Philip Roth - Goodbye, Columbus

Philip Roth - Goodbye, Columbus
Rating - 8.1

Goodbye, Columbus is a coming of age story, a summer romance between a poor boy and a wealthy girl. Many themes that were to show up in much more detail in his later works are presented in embryonic form in this novella, his first major work. Being Jewish in America, sex, class boundaries, the American Way: All Roth subjects, all handled with intelligence and compassion.

Neil is the typical poor Jewish boy enamoured with Brenda, the classy, self-assured, rich girl. He shows a rare spark of confidence when he calls her for a date after first meeting her at a swimming pool, when she accepts and they meet, he finds that he really doesn't know what to do from there. But, they bumble through the beginnings of a relationship, mutually attracted physically, diametrically opposed socially. Neil has a few 'poor' ideas and thoughts that Brenda cannot relate to, while she accepts such luxuries as a maid or 'getting her nose fixed' with such ease and complacency that we - and Neil - are amazed. Over the summer, their relationship develops further, with the typical ups and downs of love colouring the journey.

Neil is the 'I' character of the story, and it is through his point of view that we watch the story unfold. However, even though the story is in first person, there is never much of his personality revealed through contemplative thought or reflection. Instead, we learn who he is from the way he interacts with Brenda and others, and from the way he studies the events in which he is involved. By the end of the novella, we (mostly) understand his motives and ideas, and though, admittedly, it is a little difficult to imagine Neil existing outside the scope of the novel, that actually plays into the theme of the story. Neil is searching for meaning, for a reason to keep on existing, and he considers that in Brenda, he has found it. Whether this is true or not becomes a large focus in the novel, particularly when, later on, she repeatedly reveals to him that she is in fact her own person, with her own ideas, and that sometimes they won't mesh with his.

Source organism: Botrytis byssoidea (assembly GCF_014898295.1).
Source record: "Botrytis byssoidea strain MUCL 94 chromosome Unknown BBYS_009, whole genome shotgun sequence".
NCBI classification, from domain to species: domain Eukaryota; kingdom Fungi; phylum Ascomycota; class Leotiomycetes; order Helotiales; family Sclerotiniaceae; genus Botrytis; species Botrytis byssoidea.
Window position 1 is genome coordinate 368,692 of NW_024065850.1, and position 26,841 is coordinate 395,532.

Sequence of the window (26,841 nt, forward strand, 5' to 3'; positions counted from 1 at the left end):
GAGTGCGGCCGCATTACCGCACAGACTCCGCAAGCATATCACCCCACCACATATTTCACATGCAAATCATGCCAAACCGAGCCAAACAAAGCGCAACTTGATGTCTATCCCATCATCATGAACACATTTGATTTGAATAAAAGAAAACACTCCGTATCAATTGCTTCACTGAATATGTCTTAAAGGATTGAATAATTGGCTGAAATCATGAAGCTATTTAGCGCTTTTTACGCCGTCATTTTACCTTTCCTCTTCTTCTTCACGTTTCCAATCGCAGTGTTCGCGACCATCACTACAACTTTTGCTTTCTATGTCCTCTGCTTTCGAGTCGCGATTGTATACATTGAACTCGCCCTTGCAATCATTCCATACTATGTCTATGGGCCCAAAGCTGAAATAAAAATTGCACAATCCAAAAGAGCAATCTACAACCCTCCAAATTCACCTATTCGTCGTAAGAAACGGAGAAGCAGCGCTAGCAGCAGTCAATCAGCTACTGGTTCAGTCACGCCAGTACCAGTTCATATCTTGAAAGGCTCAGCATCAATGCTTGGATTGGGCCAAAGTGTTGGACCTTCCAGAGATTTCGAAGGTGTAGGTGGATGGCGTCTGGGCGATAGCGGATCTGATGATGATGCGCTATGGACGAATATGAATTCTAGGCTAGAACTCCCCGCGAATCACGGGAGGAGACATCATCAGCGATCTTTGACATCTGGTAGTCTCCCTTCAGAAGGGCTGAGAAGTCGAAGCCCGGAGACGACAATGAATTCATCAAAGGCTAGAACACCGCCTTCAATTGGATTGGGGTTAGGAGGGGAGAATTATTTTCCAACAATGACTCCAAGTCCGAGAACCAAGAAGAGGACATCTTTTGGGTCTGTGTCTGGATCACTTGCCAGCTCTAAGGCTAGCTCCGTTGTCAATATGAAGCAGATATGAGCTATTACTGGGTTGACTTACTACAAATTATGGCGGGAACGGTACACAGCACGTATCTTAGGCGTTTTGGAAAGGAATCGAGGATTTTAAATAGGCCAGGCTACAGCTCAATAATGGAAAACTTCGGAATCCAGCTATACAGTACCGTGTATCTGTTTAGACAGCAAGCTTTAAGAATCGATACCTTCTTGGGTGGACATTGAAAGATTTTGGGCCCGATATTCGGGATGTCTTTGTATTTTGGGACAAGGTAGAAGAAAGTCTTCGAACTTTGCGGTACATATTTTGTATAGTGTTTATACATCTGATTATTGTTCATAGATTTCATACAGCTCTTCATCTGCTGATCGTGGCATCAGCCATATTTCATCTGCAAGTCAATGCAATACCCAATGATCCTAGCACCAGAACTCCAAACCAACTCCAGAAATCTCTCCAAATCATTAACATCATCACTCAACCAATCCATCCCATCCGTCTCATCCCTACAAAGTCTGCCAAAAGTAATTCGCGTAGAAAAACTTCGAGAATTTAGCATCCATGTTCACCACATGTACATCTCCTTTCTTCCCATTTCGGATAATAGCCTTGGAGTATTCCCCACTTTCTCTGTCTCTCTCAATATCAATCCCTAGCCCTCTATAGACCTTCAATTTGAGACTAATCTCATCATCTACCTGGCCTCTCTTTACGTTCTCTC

Brenda, on the other hand, remains a complete mystery to both the reader and Neil. Because we are never allowed to see her thoughts, and because her and Neil have such a different social background, she is someone who we try to understand, but inevitably fail. At times, Neil will say or do something and she will become upset, or tender, or both, and Neil will be so confused that he simply accepts. This can be frustrating for the reader, because Brenda is an appealing character, and it would be nice for him to have the gumption to search deeper within her for meaning and thought, but unfortunately he rarely does. Interestingly, this doesn't come off so much as a failing on Roth's part as an author, but Neil's as a character.

As stated above, the typical themes and ideas that Roth was to develop more fully in his later works are present here. There is the same easy insight into the mundane reality of life, and the same simple joy in, say, eating a piece of fruit or swimming in a pool. Goodbye, Columbus is a story that focuses on one single idea, that being the summer romance between two people that could not have a relationship in any other situation, and it explores it in a remarkably fulfilling way. Admittedly, the very Jewish quality of the writing and ideas may not be as identifiable for a non-Jewish person, but speaking as a man of no faith, I didn't find it to be all that much of a problem. Also, the casual racism towards African-Americans may be off-putting, but again, it didn't upset the flow of the novel.

To conclude, what Roth has done here is to introduce himself as an author, and for a twenty-six year old, it is an impressive introduction. Having read other works of his, I would recommend it as a good starting point. If you like Goodbye, Columbus - and I am quite certain everyone would - then you will love his later works. If not, not. And at only 140 pages, it is worth everyone's time to check out.

See Also

Exit Ghost
My Life as a Man
Novels, 1973-1977 (Library of America)
Zuckerman Bound


Wikipedia - Author
Wikipedia - Novel


American Authors